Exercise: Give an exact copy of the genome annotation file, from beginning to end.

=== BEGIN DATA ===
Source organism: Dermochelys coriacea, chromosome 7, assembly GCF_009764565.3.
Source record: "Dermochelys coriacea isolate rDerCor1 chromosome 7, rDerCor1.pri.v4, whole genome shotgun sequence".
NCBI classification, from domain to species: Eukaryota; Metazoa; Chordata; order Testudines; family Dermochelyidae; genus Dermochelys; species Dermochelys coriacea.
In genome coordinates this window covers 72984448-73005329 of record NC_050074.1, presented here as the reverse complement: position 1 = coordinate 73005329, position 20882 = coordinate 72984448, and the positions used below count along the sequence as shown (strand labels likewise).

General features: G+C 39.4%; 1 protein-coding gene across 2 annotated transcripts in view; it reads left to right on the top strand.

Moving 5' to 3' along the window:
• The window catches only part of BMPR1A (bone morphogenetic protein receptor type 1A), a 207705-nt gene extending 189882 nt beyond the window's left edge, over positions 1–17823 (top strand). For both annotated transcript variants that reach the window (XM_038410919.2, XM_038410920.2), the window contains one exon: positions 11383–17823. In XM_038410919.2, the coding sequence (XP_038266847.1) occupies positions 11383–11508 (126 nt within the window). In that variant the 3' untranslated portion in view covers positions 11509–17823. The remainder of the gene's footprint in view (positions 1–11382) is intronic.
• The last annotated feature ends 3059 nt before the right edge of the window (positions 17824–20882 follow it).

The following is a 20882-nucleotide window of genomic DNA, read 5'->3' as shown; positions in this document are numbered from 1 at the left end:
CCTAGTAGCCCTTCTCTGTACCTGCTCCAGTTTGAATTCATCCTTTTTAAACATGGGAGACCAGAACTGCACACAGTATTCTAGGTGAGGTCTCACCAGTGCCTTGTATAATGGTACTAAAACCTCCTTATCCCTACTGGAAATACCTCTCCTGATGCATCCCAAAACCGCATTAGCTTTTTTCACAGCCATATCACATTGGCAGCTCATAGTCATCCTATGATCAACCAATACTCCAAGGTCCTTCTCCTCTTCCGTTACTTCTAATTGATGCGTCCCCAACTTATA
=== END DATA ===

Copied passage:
Source organism: Dermochelys coriacea, chromosome 7, assembly GCF_009764565.3.
Source record: "Dermochelys coriacea isolate rDerCor1 chromosome 7, rDerCor1.pri.v4, whole genome shotgun sequence".
NCBI classification, from domain to species: Eukaryota; Metazoa; Chordata; order Testudines; family Dermochelyidae; genus Dermochelys; species Dermochelys coriacea.
In genome coordinates this window covers 72984448-73005329 of record NC_050074.1, presented here as the reverse complement: position 1 = coordinate 73005329, position 20882 = coordinate 72984448, and the positions used below count along the sequence as shown (strand labels likewise).

General features: G+C 39.4%; 1 protein-coding gene across 2 annotated transcripts in view; it reads left to right on the top strand.

Moving 5' to 3' along the window:
• The window catches only part of BMPR1A (bone morphogenetic protein receptor type 1A), a 207705-nt gene extending 189882 nt beyond the window's left edge, over positions 1–17823 (top strand). For both annotated transcript variants that reach the window (XM_038410919.2, XM_038410920.2), the window contains one exon: positions 11383–17823. In XM_038410919.2, the coding sequence (XP_038266847.1) occupies positions 11383–11508 (126 nt within the window). In that variant the 3' untranslated portion in view covers positions 11509–17823. The remainder of the gene's footprint in view (positions 1–11382) is intronic.
• The last annotated feature ends 3059 nt before the right edge of the window (positions 17824–20882 follow it).

The following is a 20882-nucleotide window of genomic DNA, read 5'->3' as shown; positions in this document are numbered from 1 at the left end:
CCTAGTAGCCCTTCTCTGTACCTGCTCCAGTTTGAATTCATCCTTTTTAAACATGGGAGACCAGAACTGCACACAGTATTCTAGGTGAGGTCTCACCAGTGCCTTGTATAATGGTACTAAAACCTCCTTATCCCTACTGGAAATACCTCTCCTGATGCATCCCAAAACCGCATTAGCTTTTTTCACAGCCATATCACATTGGCAGCTCATAGTCATCCTATGATCAACCAATACTCCAAGGTCCTTCTCCTCTTCCGTTACTTCTAATTGATGCGTCCCCAACTTATA